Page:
Not a Country for Dreams?

02 / PHOTO ESSAY

Photographs:
Nick St. Oegger

Ask most people what they know about Albania and you might hear something about organised crime, rampant corruption, or human trafficking – things that aren’t exactly the hallmarks of a European Union member state. Yet as Britain leaves the EU, Albania has been slowly making its way towards membership. Travelling between both countries over the last three years, I’ve observed their divergent journeys, which have prompted some searching questions about what it means to be European. 

 
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Ask most people what they know about Albania and you might hear something about organised crime, rampant corruption, or human trafficking – things that aren’t exactly the hallmarks of a European Union member state. Yet as Britain leaves the EU, Albania has been slowly making its way towards membership. Travelling between both countries over the last three years, I’ve observed their divergent journeys, which have prompted some searching questions about what it means to be European. 

Albania’s path to becoming a candidate for EU membership has been far from smooth. Thirty years ago, it was considered the “North Korea” of Europe, having spent decades suffering under a communist regime so repressive that it was left completely isolated from the world. This era came after centuries of Ottoman rule, a brief period of independence, and six years of occupation during the Second World War. Italy has left an especially significant mark upon Albania: before Mussolini invaded in 1939, Italy had helped introduce both a modern banking system and an enduring love of espresso. 

 
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These shifting influences have left Albania with something of an identity crisis as it adapts its historic alignment with the East to a new Europe dominated by the West. This confused narrative is played out in the nation’s architectural landscape: where communist-era bunkers compete with 1920s Italian modernism, Ottoman bridges, and contemporary high rise apartments. Today, Turkey is funding construction of a large mosque in Tirana; while the UAE and Kuwait are financing infrastructure improvements. This Middle Eastern influence is contrasted by the ever present symbols of Europe: the EU flag flying from government buildings; bars and restaurants bearing the names of cities like Amsterdam, Dublin, or Berlin; and the sheer number of Mercedes Benz cars on the road. There may be a willingness to accept funds from the Middle East, but one gets the sense that “European quality” remains the benchmark.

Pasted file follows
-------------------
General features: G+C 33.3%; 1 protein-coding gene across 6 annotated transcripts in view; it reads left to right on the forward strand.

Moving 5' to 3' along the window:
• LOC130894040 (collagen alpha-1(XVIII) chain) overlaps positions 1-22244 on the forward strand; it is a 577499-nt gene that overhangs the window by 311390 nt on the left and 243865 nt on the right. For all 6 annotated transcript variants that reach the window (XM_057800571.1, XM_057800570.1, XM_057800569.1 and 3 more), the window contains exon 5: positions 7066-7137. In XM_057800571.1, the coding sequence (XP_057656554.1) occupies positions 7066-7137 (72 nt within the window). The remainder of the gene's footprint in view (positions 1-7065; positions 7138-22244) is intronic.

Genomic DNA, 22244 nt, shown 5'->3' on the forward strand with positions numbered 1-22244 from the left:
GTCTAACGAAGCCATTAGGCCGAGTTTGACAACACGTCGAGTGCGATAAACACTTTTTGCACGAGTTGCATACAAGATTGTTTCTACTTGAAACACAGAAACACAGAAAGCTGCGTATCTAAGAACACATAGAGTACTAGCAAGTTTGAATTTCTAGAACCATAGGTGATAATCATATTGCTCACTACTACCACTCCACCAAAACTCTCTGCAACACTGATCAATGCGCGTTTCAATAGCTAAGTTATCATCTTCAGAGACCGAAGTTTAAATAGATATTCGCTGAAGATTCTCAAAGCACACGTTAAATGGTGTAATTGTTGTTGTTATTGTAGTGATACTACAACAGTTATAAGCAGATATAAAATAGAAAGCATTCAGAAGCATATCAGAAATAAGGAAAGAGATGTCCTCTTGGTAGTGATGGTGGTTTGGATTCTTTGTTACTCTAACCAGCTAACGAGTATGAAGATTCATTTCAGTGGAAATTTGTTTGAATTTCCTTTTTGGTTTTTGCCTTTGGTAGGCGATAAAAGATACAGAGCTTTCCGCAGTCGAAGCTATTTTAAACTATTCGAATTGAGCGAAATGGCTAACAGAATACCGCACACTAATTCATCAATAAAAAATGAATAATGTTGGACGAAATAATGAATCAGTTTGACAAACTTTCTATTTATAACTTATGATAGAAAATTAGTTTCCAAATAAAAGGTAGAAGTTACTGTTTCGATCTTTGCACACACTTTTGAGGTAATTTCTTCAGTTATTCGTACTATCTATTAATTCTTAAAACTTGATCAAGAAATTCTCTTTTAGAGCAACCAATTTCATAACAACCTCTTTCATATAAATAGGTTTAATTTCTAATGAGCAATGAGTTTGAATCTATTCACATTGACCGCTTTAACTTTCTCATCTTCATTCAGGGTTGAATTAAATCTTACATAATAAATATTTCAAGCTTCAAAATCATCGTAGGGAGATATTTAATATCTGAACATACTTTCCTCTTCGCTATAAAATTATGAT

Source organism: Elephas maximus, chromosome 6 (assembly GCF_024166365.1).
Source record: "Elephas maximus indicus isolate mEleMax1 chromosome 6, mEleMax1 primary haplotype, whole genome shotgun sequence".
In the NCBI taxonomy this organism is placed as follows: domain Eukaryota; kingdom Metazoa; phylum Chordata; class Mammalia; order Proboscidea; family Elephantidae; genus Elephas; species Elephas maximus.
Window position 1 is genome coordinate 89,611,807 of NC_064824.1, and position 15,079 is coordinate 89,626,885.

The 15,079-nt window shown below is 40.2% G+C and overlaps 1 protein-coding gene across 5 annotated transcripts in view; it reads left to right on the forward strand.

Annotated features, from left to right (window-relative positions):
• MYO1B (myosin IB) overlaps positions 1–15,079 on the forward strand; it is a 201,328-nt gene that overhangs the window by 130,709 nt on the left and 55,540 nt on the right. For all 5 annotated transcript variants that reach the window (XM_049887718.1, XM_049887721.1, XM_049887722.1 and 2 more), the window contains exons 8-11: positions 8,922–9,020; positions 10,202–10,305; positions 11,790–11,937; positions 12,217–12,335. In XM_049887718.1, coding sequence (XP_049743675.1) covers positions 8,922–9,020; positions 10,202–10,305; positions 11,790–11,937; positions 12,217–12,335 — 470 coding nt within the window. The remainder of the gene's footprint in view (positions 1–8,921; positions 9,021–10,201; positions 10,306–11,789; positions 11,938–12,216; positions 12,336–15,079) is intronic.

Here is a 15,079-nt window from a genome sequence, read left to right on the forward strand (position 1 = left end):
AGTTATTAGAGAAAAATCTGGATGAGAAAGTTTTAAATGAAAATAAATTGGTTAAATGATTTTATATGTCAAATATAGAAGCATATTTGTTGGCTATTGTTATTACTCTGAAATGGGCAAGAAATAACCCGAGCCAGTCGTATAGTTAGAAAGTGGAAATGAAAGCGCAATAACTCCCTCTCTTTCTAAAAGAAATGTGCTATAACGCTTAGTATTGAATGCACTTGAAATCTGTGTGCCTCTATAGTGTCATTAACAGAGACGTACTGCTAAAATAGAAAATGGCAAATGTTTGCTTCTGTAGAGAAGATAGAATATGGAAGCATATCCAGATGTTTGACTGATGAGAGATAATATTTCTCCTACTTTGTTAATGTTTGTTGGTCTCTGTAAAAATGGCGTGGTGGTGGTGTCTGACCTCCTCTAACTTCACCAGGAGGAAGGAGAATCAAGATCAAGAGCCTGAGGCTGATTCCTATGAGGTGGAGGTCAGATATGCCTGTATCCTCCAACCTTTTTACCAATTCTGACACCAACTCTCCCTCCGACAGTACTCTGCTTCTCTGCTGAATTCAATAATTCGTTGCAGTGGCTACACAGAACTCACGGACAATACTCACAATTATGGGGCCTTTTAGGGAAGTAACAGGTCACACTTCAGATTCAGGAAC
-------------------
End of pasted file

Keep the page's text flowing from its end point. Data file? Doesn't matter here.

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Albania’s reverence for Europe extends beyond physical symbolism. Europe is often spoken of as an entirely different geographic space – which Albania isn’t a part of. For young people, Europe is a powerful external reference point for their own lives – a place that seems to offer everything from better jobs and education, to a society where things function properly. This perception has resulted in a high degree of “brain drain” amongst the young – with some Albanians even claiming asylum in EU countries. Every time I have returned to the country, I have found fewer friends or acquaintances there to greet me. And for many of those who remain, the EU is still a “promised land”; a place where hard work allows people to reap the fruits of their labour in a way that doesn’t seem possible in Albania. This was eloquently summed up on the back wall of a popular bar in the northern city of Shkoder where someone scrawled a note: “This is not a country for dreams.” 

This exodus of the young and the skilled is not the only thing that gives pause to Albania’s readiness to join the EU – there are political issues as well. This past June, protests calling for the resignation of the Prime Minister Edi Rama reached fever pitch – with protesters citing allegations of corruption, ties to the drug trade, and vote rigging. At the same time, Albania had hoped to open accession talks with the EU, but the German government postponed a decision to set a date for such talks. This diplomatic move followed scepticism from France, Belgium, and the Netherlands – all of whom have seen an increase in Albanian organised crime in recent years. Despite this setback, Albania has been willing to pull its weight on the international stage. The Albanian army was involved in peacekeeping operations in Bosnia and Kosovo, and has participated in the wars in Iraq and Afghanistan. Albania is now a full member of NATO, and has stemmed efforts by Islamist terrorist groups to radicalise its citizens. 

 
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Given these complexities, the question of EU membership is not just about Albania’s readiness to join, but what being in the EU would mean for the country. The “brain drain” could become even worse once Albanians gain freedom of movement rights (as was the case for Romania and Bulgaria), while the largely agricultural economy might suffer amid an influx of imported products. In any case, EU membership would not provide an overnight solution to Albania’s flagging economy, institutional inefficiency, and widespread corruption. There is also the question of whether increased tourism could negatively impact upon those elements of the landscape and culture that have so far remained untouched by development.

However, EU membership might offer a less tangible, but more meaningful, benefit. After centuries of occupation and conflict, being part of the EU could give Albanians the chance to belong to a community of nations – and a common European identity – that they have felt external to for hundreds of years.

 
 

This photo essay is also in issue two


 
 

The Connected, Divided Island

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Calais Belle Ma Ville

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